Farmers, firefighters band together to save historic barn

South Valley Fire has burned 20,000 acres and is 5% contained

PORTLAND, Ore. (KOIN) -- The South Valley Fire has burned 20,000 acres as of Thursday and forced 400 people to flee. 

The human-caused blaze destroyed several buildings after it broke out Wednesday. Now, it's threatening nearly 100 homes.

It's not the first fire Wasco County has had to deal with, so once again firefighters and farmers are working together to help protect each other's properties.

After countless hours of firefighting efforts, Jeremy Gast put out the last hot spot right next to his barn just south of Dufur. 

He said he fought with fear as the fire surrounded his entire property.

"They were spraying the roof of the barn the whole time knowing that embers were landing on it and could fall through the cracks and burn down history," Gast told KOIN 6 News.

The barn was originally built by a couple of Frenchmen back in 1907.  The men used it for a horse barn when they used to farm all the wheat by draft horse. The now-fallen building on Gast's property used to house hogs.

"The history in there is amazing," Gast said. "You can see the old feed bins for the grain, where they were tied."

Living in Oregon, Gast is no stranger to fire, but the flames have never come this close.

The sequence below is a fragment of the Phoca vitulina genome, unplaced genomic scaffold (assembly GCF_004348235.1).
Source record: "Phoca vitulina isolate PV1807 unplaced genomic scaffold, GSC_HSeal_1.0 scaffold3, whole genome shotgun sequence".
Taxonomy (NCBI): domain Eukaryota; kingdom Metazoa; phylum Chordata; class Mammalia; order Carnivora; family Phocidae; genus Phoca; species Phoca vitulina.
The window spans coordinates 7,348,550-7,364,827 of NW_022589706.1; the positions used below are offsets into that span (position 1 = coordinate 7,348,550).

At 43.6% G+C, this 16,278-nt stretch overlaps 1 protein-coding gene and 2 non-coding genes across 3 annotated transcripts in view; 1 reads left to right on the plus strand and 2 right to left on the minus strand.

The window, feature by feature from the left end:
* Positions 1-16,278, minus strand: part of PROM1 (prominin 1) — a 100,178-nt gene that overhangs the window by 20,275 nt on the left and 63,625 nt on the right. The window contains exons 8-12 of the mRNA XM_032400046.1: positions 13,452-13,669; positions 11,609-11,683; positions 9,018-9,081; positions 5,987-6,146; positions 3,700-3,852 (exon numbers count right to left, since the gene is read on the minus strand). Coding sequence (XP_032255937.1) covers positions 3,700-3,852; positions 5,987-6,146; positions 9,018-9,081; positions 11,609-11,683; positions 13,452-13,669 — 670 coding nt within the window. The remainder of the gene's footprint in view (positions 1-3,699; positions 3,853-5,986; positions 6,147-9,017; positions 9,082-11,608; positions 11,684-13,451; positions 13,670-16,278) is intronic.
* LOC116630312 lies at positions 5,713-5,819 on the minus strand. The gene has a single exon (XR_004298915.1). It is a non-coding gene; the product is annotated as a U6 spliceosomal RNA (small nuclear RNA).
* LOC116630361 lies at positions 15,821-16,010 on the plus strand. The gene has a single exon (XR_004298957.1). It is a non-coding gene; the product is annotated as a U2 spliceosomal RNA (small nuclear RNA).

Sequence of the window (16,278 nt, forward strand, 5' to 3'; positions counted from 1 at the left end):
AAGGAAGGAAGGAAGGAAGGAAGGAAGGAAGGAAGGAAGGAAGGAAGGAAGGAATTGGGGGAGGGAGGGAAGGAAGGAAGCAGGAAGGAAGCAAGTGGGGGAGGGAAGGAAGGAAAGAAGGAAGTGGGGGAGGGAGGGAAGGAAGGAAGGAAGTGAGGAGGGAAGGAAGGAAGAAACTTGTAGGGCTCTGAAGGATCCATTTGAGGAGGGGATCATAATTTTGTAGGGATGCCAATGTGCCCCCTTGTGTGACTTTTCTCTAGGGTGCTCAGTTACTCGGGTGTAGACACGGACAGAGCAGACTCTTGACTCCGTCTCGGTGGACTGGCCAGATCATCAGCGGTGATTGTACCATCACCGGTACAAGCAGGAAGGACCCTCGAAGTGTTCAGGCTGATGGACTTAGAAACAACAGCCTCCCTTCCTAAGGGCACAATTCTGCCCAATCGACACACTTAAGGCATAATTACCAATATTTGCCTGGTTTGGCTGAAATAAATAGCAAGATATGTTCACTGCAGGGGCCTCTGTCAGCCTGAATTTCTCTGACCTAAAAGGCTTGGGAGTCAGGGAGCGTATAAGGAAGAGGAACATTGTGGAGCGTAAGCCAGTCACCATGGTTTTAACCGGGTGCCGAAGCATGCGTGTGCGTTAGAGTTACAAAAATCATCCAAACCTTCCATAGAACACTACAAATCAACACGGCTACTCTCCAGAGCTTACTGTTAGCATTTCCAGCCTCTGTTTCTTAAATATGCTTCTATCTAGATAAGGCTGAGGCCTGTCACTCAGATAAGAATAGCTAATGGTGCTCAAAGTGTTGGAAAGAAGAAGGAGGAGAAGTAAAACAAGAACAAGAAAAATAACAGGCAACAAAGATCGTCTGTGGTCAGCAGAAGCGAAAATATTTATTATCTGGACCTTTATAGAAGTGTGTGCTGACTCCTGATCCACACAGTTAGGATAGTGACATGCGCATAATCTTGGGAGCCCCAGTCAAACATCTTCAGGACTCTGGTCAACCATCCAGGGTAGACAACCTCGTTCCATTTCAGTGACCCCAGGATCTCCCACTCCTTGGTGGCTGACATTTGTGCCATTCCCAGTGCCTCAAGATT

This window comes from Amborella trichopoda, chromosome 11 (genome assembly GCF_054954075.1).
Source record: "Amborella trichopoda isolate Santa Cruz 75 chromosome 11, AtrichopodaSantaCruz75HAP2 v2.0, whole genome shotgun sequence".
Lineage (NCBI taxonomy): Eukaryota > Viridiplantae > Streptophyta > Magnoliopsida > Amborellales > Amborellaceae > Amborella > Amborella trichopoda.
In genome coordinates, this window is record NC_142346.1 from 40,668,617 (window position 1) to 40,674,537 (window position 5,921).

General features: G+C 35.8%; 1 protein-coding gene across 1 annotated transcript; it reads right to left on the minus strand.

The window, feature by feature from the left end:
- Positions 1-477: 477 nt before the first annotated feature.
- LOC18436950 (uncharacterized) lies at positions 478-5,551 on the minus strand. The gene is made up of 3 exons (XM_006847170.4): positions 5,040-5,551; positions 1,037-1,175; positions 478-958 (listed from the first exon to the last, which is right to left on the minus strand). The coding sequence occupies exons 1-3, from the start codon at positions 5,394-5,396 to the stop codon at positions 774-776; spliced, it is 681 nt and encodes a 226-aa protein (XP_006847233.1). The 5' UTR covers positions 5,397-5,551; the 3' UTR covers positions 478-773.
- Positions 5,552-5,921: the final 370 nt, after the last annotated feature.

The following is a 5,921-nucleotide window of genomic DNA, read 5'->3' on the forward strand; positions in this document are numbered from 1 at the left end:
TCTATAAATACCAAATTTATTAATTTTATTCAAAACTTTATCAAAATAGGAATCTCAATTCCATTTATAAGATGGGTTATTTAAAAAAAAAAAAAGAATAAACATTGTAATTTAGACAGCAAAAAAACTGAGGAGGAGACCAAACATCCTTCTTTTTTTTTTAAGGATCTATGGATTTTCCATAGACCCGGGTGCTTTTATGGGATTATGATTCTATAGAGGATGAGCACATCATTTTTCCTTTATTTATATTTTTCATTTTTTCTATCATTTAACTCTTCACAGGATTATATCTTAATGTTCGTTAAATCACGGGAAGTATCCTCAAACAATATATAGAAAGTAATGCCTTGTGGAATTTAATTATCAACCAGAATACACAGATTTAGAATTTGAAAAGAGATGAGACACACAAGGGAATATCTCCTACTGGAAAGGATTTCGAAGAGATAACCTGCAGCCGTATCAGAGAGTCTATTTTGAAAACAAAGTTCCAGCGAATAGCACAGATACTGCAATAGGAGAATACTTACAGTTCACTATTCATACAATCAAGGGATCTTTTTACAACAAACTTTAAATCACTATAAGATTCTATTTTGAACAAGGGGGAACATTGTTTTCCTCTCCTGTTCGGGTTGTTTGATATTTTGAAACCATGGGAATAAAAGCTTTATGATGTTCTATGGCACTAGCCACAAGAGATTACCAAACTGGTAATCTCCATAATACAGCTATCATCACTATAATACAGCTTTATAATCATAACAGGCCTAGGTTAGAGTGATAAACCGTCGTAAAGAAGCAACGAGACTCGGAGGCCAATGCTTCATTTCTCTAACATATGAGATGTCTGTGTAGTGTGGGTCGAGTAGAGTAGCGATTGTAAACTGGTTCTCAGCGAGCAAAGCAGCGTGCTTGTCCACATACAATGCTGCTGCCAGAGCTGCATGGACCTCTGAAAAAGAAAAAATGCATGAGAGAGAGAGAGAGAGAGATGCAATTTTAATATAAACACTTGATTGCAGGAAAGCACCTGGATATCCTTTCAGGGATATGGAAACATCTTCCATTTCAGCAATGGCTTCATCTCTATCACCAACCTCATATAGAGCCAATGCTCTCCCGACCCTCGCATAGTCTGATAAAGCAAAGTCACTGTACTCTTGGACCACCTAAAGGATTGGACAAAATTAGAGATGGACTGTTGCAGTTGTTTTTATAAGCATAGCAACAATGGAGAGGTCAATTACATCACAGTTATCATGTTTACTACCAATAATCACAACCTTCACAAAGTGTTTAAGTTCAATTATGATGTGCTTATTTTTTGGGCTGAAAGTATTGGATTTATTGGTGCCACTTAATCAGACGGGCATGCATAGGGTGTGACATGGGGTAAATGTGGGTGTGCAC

"You often wonder, how many fires did this place make it through in over 100 years? And is this going to be the one that's the last?" Gast said.

Fortunately, Gast had a lot of backup protecting his property. Fire crews from Klamath Falls to the Oregon Coast came to help.

"It's emotional," Gast said. "It's the reality of everybody stopping what their life is just to help some guy out in the middle of nowhere."

While the fire continues to spread, all the farmers and firefighters in Wasco County have watched out for each other and will continue to do so.

"Everybody stops what they're doing, you stop harvest, you stop work, you jump in your truck and you go," Gast said. "And last night, they did it for me and my family."

Gast is extremely grateful for all the farmers and fire crews who came out to help save his historic homestead -- asking for no more than a thank you.

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